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Harvey Weinstein dominates Tuesday’s front pages, after the disgraced Hollywood mogul was found guilty of sexual assault on Monday. The Daily Telegraph opted for a striking close-up of the producer, who was convicted in New York of third-degree rape and first-degree criminal sexual act. Meanwhile, the paper’s lead says Britons returning from coronavirus-hit parts of Italy will be told to “self-isolate” by health officials.

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The Guardian reports Weinstein faces up to 25 years in prison following the two convictions. The producer – who denied all charges – was cleared of the most serious count of predatory sexual assault.

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“Guilty Weinstein is Locked Up at Last” is the Metro’s headline after the jury reached their verdict on Monday morning. At least 80 women have accused Weinstein of sexual misconduct stretching back decades.

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The i newspaper calls the verdict a vindication for the #MeToo movement against harassment, which inspired women to go public with misconduct allegations against powerful men.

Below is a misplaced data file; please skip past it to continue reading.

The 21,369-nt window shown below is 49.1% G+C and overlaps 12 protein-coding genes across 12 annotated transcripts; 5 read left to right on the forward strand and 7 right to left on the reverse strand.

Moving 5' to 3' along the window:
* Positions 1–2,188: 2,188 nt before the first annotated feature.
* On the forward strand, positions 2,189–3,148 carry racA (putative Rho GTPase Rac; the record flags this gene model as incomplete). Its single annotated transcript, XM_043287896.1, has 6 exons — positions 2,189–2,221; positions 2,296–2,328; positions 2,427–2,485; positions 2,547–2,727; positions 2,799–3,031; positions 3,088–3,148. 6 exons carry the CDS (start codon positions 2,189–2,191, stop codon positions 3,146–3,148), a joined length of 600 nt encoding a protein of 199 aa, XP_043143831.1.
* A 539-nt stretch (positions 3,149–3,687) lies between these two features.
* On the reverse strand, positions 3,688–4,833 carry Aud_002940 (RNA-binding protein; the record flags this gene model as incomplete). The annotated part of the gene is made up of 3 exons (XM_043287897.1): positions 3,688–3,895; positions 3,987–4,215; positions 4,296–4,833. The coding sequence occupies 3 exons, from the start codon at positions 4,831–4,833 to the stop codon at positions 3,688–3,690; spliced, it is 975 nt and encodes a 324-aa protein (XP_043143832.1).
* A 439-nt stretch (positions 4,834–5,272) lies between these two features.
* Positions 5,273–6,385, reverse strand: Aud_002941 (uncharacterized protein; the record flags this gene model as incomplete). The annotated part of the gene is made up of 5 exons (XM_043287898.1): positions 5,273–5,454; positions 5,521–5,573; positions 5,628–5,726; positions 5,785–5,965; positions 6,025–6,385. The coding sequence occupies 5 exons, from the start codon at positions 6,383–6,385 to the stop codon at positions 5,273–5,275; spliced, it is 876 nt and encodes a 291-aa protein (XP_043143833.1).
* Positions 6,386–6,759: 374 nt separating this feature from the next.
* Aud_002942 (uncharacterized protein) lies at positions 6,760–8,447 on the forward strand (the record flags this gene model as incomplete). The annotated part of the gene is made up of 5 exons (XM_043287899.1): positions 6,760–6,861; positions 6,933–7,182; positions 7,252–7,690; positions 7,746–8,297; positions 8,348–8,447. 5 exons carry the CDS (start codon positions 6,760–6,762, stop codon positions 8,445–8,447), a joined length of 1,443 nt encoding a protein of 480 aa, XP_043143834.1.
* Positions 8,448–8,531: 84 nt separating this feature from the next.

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And the Daily Mail says Weinstein expected to be cleared of sex crimes, which its headline calls the “Arrogance of a Monster”. The newspaper leads on a murder investigation in Somerset. It reports that a woman was shot dead on the prime minister’s family estate on Saturday.

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Elsewhere, there are further details on the coronavirus outbreak. The Times says a World Health Organization warning that the Covid-19 virus had “pandemic potential” has wiped £62bn off the value of the UK’s largest companies. It adds that the government is likely to advise anyone who has visited Italy in the past two weeks to stay at home if they have flu-like symptoms, as the country has the highest number of cases in Europe.

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The Financial Times reports global markets fell sharply on Monday following a surge of coronavirus cases outside China. The broadsheet says UK stocks had their worst day in five years, with airlines and tour operators among the worst hit.

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The Daily Mirror carries a claim by a source that the Duke and Duchess of Sussex’s security costs could increase to £20m per year, following their split from the Royal Family. A statement on the royal couple’s website previously said it was agreed that they “will continue to require effective security to protect them and their son”.

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The Daily Express front page says Prime Minister Boris Johnson is aiming for a “clean break” from the EU in upcoming trade talks.

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Finally, the Daily Star reports Happy Mondays singer Shaun Ryder is feeling “magnificently sexy” after undergoing treatment for hair loss.

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Open letter to Bheki Cele, Rica victim